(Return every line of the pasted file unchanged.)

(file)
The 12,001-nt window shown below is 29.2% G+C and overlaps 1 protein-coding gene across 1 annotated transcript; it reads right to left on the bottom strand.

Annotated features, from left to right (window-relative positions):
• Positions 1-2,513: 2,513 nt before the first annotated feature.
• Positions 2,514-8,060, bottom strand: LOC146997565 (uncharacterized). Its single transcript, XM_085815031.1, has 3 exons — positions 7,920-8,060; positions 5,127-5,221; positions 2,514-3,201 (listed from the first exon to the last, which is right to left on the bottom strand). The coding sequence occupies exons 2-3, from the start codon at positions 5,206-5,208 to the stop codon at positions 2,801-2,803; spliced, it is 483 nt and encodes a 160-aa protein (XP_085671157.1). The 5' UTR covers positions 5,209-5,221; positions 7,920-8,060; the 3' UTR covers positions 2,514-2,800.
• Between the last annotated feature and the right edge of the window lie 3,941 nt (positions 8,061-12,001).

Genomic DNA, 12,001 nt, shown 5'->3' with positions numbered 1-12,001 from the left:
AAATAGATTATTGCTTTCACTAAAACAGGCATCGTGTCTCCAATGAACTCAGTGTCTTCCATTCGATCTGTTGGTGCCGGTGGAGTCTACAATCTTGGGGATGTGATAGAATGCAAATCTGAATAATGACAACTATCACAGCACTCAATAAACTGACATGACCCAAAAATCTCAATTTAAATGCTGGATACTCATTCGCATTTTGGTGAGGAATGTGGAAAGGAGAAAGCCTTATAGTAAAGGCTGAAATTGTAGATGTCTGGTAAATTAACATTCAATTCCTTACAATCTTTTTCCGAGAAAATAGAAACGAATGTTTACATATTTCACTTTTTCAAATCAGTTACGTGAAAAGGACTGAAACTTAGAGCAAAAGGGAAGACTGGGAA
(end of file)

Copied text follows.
The 12,001-nt window shown below is 29.2% G+C and overlaps 1 protein-coding gene across 1 annotated transcript; it reads right to left on the bottom strand.

Annotated features, from left to right (window-relative positions):
• Positions 1-2,513: 2,513 nt before the first annotated feature.
• Positions 2,514-8,060, bottom strand: LOC146997565 (uncharacterized). Its single transcript, XM_085815031.1, has 3 exons — positions 7,920-8,060; positions 5,127-5,221; positions 2,514-3,201 (listed from the first exon to the last, which is right to left on the bottom strand). The coding sequence occupies exons 2-3, from the start codon at positions 5,206-5,208 to the stop codon at positions 2,801-2,803; spliced, it is 483 nt and encodes a 160-aa protein (XP_085671157.1). The 5' UTR covers positions 5,209-5,221; positions 7,920-8,060; the 3' UTR covers positions 2,514-2,800.
• Between the last annotated feature and the right edge of the window lie 3,941 nt (positions 8,061-12,001).

Genomic DNA, 12,001 nt, shown 5'->3' with positions numbered 1-12,001 from the left:
AAATAGATTATTGCTTTCACTAAAACAGGCATCGTGTCTCCAATGAACTCAGTGTCTTCCATTCGATCTGTTGGTGCCGGTGGAGTCTACAATCTTGGGGATGTGATAGAATGCAAATCTGAATAATGACAACTATCACAGCACTCAATAAACTGACATGACCCAAAAATCTCAATTTAAATGCTGGATACTCATTCGCATTTTGGTGAGGAATGTGGAAAGGAGAAAGCCTTATAGTAAAGGCTGAAATTGTAGATGTCTGGTAAATTAACATTCAATTCCTTACAATCTTTTTCCGAGAAAATAGAAACGAATGTTTACATATTTCACTTTTTCAAATCAGTTACGTGAAAAGGACTGAAACTTAGAGCAAAAGGGAAGACTGGGAA